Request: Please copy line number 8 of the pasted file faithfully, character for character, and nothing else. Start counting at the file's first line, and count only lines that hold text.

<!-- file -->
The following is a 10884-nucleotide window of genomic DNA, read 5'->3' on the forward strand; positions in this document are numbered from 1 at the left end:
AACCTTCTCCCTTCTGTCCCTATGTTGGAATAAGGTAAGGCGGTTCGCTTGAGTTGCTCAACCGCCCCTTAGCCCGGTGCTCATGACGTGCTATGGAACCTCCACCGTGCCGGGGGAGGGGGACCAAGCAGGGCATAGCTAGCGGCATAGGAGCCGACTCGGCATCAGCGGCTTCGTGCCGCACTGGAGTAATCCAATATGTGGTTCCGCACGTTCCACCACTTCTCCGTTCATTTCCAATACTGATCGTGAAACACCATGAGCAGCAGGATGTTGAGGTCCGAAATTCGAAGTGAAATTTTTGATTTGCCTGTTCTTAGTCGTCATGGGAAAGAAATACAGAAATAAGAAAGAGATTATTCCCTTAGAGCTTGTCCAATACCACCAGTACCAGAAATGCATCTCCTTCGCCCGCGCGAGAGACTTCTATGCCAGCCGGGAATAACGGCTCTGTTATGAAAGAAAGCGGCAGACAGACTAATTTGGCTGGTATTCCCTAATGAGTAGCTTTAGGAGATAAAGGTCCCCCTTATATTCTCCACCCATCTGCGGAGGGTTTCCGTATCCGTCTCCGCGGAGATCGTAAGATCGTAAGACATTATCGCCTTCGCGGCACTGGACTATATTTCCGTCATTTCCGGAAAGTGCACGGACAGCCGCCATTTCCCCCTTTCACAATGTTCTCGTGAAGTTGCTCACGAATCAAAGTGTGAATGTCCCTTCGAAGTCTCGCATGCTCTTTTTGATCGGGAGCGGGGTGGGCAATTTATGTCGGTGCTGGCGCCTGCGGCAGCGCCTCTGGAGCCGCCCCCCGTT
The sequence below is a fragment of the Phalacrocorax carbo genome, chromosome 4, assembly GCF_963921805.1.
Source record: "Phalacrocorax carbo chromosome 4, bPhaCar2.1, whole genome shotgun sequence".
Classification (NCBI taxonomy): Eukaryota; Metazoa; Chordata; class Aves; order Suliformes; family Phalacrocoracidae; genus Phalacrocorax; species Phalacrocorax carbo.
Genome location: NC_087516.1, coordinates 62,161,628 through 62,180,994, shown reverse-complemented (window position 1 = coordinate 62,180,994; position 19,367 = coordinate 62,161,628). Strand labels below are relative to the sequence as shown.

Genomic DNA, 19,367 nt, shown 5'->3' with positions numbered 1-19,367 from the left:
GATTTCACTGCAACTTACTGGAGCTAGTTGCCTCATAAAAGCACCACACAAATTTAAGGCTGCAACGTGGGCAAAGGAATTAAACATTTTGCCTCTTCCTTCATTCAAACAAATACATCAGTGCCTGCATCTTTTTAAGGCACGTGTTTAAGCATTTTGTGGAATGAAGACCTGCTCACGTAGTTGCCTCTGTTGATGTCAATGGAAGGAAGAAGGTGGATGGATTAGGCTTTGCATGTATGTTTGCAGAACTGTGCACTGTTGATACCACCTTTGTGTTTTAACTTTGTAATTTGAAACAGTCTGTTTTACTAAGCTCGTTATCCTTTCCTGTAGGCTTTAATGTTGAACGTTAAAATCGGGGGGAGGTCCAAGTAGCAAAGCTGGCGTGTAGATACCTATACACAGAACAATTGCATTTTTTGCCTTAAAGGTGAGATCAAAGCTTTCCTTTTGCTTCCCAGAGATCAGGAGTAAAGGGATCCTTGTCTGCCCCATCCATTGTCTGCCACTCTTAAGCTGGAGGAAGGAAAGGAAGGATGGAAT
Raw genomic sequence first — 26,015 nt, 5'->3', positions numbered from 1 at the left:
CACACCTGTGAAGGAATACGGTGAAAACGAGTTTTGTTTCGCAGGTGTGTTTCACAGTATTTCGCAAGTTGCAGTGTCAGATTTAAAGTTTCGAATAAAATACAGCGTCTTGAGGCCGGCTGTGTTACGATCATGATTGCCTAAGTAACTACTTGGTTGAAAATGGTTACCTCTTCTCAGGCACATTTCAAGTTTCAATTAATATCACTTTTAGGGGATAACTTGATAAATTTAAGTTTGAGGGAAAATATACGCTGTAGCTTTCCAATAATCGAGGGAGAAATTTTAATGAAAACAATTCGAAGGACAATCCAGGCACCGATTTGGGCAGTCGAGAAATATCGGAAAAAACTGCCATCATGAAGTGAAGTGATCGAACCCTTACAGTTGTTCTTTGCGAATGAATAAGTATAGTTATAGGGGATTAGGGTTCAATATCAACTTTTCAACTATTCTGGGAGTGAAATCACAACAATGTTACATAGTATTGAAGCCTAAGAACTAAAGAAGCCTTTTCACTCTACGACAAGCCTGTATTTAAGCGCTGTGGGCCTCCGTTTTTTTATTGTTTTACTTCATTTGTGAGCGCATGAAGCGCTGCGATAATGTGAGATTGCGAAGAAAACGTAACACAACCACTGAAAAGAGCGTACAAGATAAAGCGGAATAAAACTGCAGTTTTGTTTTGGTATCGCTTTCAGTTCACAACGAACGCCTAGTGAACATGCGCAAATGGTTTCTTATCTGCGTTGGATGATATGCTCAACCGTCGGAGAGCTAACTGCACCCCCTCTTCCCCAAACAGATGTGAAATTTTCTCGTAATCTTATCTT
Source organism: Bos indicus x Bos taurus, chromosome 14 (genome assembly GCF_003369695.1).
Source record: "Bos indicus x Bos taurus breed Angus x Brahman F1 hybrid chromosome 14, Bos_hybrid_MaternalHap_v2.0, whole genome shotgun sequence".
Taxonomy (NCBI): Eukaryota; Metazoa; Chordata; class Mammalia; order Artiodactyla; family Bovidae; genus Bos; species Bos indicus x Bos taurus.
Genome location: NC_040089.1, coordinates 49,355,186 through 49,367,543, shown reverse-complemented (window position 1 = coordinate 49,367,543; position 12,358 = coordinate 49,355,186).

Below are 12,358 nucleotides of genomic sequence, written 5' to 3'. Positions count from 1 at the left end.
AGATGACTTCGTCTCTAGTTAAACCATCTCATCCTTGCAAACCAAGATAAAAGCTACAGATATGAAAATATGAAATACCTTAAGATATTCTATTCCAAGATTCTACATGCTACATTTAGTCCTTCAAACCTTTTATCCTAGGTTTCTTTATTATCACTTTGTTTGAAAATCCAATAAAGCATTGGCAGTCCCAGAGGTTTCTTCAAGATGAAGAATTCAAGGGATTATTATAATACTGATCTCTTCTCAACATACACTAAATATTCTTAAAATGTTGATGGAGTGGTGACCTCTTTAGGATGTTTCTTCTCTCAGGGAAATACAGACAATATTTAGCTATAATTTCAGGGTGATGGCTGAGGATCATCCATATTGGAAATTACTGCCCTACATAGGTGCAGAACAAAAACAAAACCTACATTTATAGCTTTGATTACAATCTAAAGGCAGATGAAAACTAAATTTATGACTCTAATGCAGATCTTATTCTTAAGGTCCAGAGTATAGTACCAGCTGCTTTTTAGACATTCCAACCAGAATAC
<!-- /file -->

GATTTCACTGCAACTTACTGGAGCTAGTTGCCTCATAAAAGCACCACACAAATTTAAGGCTGCAACGTGGGCAAAGGAATTAAACATTTTGCCTCTTCCTTCATTCAAACAAATACATCAGTGCCTGCATCTTTTTAAGGCACGTGTTTAAGCATTTTGTGGAATGAAGACCTGCTCACGTAGTTGCCTCTGTTGATGTCAATGGAAGGAAGAAGGTGGATGGATTAGGCTTTGCATGTATGTTTGCAGAACTGTGCACTGTTGATACCACCTTTGTGTTTTAACTTTGTAATTTGAAACAGTCTGTTTTACTAAGCTCGTTATCCTTTCCTGTAGGCTTTAATGTTGAACGTTAAAATCGGGGGGAGGTCCAAGTAGCAAAGCTGGCGTGTAGATACCTATACACAGAACAATTGCATTTTTTGCCTTAAAGGTGAGATCAAAGCTTTCCTTTTGCTTCCCAGAGATCAGGAGTAAAGGGATCCTTGTCTGCCCCATCCATTGTCTGCCACTCTTAAGCTGGAGGAAGGAAAGGAAGGATGGAAT